Novartis has presented new data showing that its biologic Cosentyx reduced signs and symptoms of psoriatic arthritis (PsA) while inhibiting progression of joint structural damage.

The Phase III FUTURE 5 study, which the drugs giant says is the largest randomised controlled trial of a biologic conducted to date in PsA, showed that more participants treated with Cosentyx had no worsening of joint structural damage compared to placebo at 24 weeks: 88 percent (300mg), 80 percent (150mg), 84 percent (150mg) versus 74 percent (placebo).

The findings are particularly pertinent given that up to 40 percent of PsA patients can suffer from joint damage and permanent physical deformity.

Also, patients taking Cosentyx achieved significant improvements in the signs and symptoms of PsA compared to placebo, as measured by the ACR response criteria (ACR20) at 16 weeks, with the number of responsders: 62 percent (300mg); 55 percent (150mg); 59 percent (150mg); and 27.4 percent for placebo.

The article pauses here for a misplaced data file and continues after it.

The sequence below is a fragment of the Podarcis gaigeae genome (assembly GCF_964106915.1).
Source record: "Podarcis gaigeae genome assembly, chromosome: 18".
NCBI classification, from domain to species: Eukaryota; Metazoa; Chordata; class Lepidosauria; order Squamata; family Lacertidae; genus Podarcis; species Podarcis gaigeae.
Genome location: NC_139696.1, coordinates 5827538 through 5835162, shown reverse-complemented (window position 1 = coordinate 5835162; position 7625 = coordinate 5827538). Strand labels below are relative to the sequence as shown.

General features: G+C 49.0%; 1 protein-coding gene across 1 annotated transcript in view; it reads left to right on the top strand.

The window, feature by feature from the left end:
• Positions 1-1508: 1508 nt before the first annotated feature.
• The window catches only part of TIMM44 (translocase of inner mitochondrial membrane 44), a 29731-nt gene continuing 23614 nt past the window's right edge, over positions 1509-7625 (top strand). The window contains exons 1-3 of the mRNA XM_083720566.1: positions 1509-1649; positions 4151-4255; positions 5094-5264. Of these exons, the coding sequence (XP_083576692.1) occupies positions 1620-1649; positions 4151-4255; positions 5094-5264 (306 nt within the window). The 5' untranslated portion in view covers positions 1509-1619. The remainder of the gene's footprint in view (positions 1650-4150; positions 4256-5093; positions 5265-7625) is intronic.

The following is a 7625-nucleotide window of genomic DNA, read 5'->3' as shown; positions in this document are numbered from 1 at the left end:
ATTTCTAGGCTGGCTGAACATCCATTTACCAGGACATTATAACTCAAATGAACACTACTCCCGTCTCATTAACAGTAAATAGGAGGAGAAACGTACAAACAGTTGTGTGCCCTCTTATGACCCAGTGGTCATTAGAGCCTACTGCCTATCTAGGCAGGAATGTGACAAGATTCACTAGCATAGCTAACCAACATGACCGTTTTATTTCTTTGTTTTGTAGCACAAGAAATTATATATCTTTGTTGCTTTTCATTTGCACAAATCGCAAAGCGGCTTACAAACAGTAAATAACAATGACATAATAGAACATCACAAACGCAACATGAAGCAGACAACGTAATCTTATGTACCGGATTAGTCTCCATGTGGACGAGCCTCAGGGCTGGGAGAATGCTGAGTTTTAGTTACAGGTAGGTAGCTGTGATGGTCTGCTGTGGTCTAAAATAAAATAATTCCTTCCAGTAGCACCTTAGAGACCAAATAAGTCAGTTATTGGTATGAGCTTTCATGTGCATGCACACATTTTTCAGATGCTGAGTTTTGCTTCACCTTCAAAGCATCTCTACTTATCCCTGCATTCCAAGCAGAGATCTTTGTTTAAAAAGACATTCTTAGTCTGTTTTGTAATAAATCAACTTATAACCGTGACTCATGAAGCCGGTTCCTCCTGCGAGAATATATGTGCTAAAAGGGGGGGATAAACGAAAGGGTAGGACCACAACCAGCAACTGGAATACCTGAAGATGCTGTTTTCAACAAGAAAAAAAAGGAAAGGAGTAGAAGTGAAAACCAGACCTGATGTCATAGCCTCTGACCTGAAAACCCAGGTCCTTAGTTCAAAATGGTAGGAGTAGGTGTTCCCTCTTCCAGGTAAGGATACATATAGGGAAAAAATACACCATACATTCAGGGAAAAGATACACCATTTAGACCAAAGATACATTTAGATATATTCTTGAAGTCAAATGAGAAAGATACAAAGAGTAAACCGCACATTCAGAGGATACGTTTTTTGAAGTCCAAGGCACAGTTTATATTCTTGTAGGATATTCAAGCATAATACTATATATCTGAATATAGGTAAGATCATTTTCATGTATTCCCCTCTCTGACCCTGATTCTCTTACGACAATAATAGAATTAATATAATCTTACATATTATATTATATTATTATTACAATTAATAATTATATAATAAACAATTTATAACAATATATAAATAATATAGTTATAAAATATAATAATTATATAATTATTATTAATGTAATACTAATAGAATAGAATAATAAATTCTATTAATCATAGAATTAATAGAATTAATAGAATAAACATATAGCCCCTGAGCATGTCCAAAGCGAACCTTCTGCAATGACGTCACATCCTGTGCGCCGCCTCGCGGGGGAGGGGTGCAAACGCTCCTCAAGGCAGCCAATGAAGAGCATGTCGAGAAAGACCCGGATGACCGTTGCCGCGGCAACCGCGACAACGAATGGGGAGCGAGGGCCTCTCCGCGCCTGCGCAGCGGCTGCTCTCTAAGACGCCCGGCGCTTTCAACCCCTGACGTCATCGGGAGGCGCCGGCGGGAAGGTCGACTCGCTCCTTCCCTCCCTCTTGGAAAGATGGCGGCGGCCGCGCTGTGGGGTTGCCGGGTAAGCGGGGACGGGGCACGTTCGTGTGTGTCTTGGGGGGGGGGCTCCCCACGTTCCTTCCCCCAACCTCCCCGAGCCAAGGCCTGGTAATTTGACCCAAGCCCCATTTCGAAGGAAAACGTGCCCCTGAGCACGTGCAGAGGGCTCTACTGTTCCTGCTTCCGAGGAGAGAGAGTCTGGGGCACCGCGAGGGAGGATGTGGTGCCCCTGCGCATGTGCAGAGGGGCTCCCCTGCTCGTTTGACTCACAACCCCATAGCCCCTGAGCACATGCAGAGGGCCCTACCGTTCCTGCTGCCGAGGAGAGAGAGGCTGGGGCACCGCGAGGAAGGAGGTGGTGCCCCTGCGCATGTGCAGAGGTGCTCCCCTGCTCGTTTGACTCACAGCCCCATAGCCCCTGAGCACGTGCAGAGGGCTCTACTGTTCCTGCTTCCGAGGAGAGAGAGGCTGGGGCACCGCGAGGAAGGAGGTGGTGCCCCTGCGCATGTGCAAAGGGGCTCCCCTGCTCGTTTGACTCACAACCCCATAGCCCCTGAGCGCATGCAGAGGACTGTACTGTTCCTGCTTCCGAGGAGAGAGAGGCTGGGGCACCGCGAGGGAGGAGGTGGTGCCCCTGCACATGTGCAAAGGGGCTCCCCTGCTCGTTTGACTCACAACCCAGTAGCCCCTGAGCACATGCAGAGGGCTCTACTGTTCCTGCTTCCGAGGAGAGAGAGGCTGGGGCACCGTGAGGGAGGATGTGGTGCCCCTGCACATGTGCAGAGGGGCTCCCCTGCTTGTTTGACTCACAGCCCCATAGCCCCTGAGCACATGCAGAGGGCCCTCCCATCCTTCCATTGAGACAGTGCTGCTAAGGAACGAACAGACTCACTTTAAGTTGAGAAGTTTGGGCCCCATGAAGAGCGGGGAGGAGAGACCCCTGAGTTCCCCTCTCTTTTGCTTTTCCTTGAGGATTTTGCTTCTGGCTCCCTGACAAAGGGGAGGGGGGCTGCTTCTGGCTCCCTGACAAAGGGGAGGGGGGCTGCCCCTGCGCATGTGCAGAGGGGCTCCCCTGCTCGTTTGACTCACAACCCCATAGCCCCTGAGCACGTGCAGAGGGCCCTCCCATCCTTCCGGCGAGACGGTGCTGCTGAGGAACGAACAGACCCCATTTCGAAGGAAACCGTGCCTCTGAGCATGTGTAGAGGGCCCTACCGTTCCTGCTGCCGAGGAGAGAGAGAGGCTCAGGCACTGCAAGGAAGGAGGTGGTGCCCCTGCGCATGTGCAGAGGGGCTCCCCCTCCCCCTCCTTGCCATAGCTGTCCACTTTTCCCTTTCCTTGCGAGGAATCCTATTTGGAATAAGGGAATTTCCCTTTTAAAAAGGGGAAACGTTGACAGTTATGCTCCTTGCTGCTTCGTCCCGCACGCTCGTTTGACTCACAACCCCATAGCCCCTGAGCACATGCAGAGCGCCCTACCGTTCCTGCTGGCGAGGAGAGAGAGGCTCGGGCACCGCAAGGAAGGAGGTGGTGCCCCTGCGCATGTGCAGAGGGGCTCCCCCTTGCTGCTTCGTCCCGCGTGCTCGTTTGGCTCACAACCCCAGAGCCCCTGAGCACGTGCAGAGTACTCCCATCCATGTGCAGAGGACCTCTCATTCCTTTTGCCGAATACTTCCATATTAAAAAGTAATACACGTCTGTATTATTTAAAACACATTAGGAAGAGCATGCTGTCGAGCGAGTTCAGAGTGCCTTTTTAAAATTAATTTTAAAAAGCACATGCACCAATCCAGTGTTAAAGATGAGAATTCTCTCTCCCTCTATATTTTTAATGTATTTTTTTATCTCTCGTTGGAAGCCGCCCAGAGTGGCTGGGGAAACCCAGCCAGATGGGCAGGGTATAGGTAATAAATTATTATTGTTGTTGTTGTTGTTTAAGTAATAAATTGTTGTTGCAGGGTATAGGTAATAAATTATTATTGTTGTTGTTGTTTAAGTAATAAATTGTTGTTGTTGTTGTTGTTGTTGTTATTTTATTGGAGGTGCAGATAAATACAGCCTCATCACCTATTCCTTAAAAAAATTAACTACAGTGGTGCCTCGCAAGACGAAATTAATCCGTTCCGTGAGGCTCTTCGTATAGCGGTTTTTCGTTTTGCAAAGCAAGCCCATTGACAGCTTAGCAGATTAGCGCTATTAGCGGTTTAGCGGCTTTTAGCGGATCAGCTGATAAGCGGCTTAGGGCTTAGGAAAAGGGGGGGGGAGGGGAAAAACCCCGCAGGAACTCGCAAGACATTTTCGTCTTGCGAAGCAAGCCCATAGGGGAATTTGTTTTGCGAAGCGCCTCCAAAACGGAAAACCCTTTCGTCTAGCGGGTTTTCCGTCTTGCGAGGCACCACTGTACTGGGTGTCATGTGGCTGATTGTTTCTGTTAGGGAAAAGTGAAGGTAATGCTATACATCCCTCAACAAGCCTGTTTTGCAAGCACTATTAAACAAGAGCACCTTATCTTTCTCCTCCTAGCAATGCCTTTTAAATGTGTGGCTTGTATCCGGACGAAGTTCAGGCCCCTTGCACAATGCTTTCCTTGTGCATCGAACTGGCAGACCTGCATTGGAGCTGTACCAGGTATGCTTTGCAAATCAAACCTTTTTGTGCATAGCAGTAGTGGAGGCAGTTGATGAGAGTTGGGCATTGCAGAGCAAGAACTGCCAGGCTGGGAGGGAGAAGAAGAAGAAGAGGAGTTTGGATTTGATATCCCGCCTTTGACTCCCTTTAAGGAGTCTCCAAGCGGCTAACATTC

Novartis also noted that the safety profile was consistent with that observed in previous studies and similar across arms, with no new adverse events identified.

“People living with psoriatic arthritis deal with the daily impact of pain, tender joints, as well as the potential of reduced mobility, and irreversible joint damage,” said Philip Mease, director of the Rheumatology Clinical Research Division of Swedish Medical Center and lead study investigator and clinical professor at the University of Washington School of Medicine in Seattle.

“A treatment that reduces the signs and symptoms of psoriatic arthritis and addresses the disease on a structural level by slowing the progression of joint damage could offer a significant benefit for patients.”

First launched in 2015, Cosentyx is the first and only fully human IL-17A inhibitor approved to treat PsA, akylosing sponylitis, and psoriasis.

The new data are “encouraging as they provide important information about the ability of Cosentyx to address key areas of concern for physicians when managing the symptoms and the underlying progression of joint structural damage of psoriatic arthritis,” said Vas Narasimhan, global head, Drug Development and chief medical officer at Novartis.